• avatar
    Steven02

    Amazing that the UAW won’t budge on this.

  • avatar
    mikey

    @From Brazil…..I look at it this way… If I retain a lawyer to represent me,I don’t ask ,or care what the lawyer does with the money.

  • avatar
    gslippy

    How Mafia-like: join us or pay.
     
    And since this thread is about politics, I’ll note that the forced payment of union dues is identical to the health care legislation we’re about to live under as a nation, whereby each citizen must have health care coverage or else pay a fine.  Never in US history has the citizenry been forced to purchase a product.

    • 0 avatar
      Geotpf

      So, can I return my 1/300,000,000 share of all the military hardware blowing things up in Afghanistan and Iraq?

      Calling it a “fine” is slightly incorrect.  A “tax” would be a more accurate term.  (I’m against the provision, but it’s not that unusual.)

    • 0 avatar
      Juniper

      If one of the “tea baggers” has a heart attack (I hope they don’t) will they call 911 or a private ambulance service? We are forced to purchase Social Security, Medicare, etc. I am sure there are many that do not want their taxes spent on two wars as well. Our control is our vote. whether in a private organization (UAW, PTA etc.) or in government.

  • avatar
    mikey

    @gslipp……Nobody is forced to pay union dues. Only those that  elect to work in a union shop. I just came off of contract job,wages were pretty fair. The boss made it really clear. You will wear a jacket and tie, be clean shaven and presentable everyday. If you have a problem with that……we don’t want you.

     I played by the rules ,and made myself I nice little pile of cash. Oh wait… I should’a said “who give you the right to tell what to wear”

  • avatar
    KixStart

    Now, this:

    “However, Reed, a devout Catholic, believes financially supporting the UAW union violates his sincerely-held religious beliefs due to the union hierarchy’s support for special rights for homosexuals and abortion-on-demand.”

    Has me wondering… just what are these “special rights for homosexuals?”  Is the UAW campaigning to allow gays unlimited access to HOV lanes, or something?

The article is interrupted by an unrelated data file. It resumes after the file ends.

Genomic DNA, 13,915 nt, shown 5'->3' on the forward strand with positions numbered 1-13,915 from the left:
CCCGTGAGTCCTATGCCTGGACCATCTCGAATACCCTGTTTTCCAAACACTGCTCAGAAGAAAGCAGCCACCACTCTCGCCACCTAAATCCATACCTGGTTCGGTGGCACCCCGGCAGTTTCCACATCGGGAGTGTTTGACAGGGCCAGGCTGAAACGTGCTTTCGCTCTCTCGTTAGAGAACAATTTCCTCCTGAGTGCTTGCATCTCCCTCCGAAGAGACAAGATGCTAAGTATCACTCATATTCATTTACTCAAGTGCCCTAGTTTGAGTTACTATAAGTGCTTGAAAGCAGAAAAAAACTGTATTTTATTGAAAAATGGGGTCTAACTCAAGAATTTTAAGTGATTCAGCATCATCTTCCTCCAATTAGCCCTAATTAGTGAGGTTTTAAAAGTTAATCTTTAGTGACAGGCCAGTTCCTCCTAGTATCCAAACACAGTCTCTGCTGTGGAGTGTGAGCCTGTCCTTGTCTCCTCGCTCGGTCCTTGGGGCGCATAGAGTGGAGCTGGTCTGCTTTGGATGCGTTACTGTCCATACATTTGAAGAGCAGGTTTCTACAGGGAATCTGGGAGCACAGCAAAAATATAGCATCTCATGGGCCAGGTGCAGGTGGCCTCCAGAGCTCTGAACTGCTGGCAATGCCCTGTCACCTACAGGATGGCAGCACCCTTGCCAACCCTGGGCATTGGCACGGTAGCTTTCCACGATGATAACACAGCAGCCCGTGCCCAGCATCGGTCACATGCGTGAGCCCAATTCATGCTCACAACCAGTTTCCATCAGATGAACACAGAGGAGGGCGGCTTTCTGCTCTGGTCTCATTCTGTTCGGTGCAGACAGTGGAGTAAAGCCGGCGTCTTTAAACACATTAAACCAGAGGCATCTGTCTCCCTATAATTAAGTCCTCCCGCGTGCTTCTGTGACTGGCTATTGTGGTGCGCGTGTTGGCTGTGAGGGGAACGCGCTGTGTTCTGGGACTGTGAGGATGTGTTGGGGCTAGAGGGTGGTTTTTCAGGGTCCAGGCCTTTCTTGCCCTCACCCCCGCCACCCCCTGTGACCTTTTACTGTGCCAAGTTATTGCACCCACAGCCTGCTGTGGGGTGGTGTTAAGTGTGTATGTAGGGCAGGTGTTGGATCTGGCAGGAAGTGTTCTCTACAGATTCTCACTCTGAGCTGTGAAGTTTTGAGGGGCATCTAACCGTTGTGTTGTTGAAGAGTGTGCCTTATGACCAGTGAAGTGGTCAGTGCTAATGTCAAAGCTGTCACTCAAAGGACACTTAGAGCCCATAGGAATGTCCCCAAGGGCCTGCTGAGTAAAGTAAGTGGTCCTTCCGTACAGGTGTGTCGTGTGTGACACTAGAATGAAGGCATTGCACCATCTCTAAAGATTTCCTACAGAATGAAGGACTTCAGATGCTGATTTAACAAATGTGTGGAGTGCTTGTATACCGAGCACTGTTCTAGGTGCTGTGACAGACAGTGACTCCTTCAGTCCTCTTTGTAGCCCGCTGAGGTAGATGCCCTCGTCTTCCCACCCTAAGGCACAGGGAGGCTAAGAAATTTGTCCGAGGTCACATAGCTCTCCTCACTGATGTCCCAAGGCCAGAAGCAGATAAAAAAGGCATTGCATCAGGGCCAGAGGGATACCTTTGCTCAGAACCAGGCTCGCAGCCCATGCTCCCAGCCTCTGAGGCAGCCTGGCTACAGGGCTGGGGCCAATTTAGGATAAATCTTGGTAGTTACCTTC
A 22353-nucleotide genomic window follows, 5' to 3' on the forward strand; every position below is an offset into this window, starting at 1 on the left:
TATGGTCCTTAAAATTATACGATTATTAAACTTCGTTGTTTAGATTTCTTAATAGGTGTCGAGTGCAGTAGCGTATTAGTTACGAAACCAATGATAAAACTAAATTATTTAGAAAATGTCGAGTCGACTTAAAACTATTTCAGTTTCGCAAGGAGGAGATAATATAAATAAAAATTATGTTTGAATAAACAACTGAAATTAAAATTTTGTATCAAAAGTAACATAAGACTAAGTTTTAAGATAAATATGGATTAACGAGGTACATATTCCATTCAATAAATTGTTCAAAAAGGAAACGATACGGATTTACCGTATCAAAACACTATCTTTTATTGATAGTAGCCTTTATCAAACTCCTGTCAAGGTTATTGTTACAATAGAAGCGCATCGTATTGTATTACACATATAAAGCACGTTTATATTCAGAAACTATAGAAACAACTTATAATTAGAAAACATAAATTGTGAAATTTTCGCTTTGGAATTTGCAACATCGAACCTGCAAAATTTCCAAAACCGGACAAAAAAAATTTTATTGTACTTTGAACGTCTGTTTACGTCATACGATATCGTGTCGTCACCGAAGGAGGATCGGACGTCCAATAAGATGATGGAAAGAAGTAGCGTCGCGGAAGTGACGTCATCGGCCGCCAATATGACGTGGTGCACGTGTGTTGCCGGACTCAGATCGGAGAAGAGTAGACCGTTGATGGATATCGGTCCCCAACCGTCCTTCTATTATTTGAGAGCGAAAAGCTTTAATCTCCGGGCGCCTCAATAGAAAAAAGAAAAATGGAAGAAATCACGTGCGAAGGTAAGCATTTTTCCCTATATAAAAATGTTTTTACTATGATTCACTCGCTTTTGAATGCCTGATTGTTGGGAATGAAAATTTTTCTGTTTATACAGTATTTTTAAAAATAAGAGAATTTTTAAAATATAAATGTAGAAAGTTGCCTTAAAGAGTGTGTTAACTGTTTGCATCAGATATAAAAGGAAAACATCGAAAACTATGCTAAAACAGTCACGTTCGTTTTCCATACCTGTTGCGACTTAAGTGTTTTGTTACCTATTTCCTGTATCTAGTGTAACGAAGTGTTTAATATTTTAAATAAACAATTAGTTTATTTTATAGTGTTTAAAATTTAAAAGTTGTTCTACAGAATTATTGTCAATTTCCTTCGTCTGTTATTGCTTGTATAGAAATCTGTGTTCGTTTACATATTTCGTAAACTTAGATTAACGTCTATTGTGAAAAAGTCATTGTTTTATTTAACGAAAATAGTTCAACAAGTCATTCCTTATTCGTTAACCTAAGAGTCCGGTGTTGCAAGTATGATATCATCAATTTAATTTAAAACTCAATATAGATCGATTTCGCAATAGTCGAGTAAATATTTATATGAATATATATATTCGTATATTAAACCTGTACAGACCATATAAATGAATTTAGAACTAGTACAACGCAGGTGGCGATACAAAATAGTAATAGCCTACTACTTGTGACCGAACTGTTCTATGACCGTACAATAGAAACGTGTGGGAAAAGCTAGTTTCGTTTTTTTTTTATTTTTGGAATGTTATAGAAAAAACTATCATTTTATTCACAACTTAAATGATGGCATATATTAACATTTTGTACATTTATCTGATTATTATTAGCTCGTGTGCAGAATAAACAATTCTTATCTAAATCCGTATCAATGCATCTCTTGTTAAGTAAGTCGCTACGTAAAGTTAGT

• 0 avatar
      golden2husky

      “Special Rights for Homosexuals”…does he mean the ability to have the exact same privileges that married people have?  Wow, such a special right…the nerve of a couple to expect to be treated equally.  Well, I guess the bright side is that they aren’t likely to tap into that “abortion-on-demand” thing…
       
      Mikey’s right about the union shop thing.  Back in the day where I worked I was forced to pay union dues even though I didn’t want to join the union.  But since I was the recipient of whatever wage increase that was negotiated I had no choice but to pay the dues.  I decided to join the union and received “free” prescription coverage for my dues.  Was a good deal actually…

  • avatar
    reclusive_in_nature

    Couldn’t help but notice the derogatory term “teabagger” isn’t off limits. I guess “libtard” must be ok to use too.

    • 0 avatar
      KixStart

      Actually, I didn’t know that but, prompted by your comment, I looked it up.  Mostly, you’re right but you should check definitions 6,7 and 9.  Especially 6.

      http://www.urbandictionary.com/define.php?term=tea+bagger

      I’m sure everyone here was using it solely in the sense of definition 9.

  • avatar
    Packard

    The UAW has been the single most destructive force in the American auto industry since the mid-1950′s.  That they continue to be so is largely a result of the government “bailout” of GM and Chrysler, which was mostly designed to bail out the UAW.
    Ultimately, as long as the UAW is the dominant force in the domestic auto industry, that industry has no real future, other than as a suckling at the public teet.
    We continue, of course, to pay for this because the UAW continues to force people to pay to support financially political views they personally oppose.
    Auto workers belonging to the union, of course, are the UAW’s primary victims.  The UAW has not saved jobs, nor has it preserved wages or benefits.  What it has done is preserve the jobs of it’s officials and management.
    Ask one of the UAW workers from Janeville, Wisconsin or any of the other GM plants that have closed what the UAW did for them.
    Easy answer:  severance pay.  And now, no job, no benefits, and no future.
    That’s the legacy of the UAW for those still working at GM.
    That’s because the Obama adminstration made damn sure that whomever was running the show at GM would never challenge the union.

  • avatar
    50merc

    As those who use the slang term “teabagger” surely know, it refers to a person who lowers his scrotum into his partner’s mouth.  It is used as a way of slurring those involved in the conservative Tea Party movement; i.e., tea partiers. The B&B should not be, um, stooping to such vulgarity.
     

    • 0 avatar
      KixStart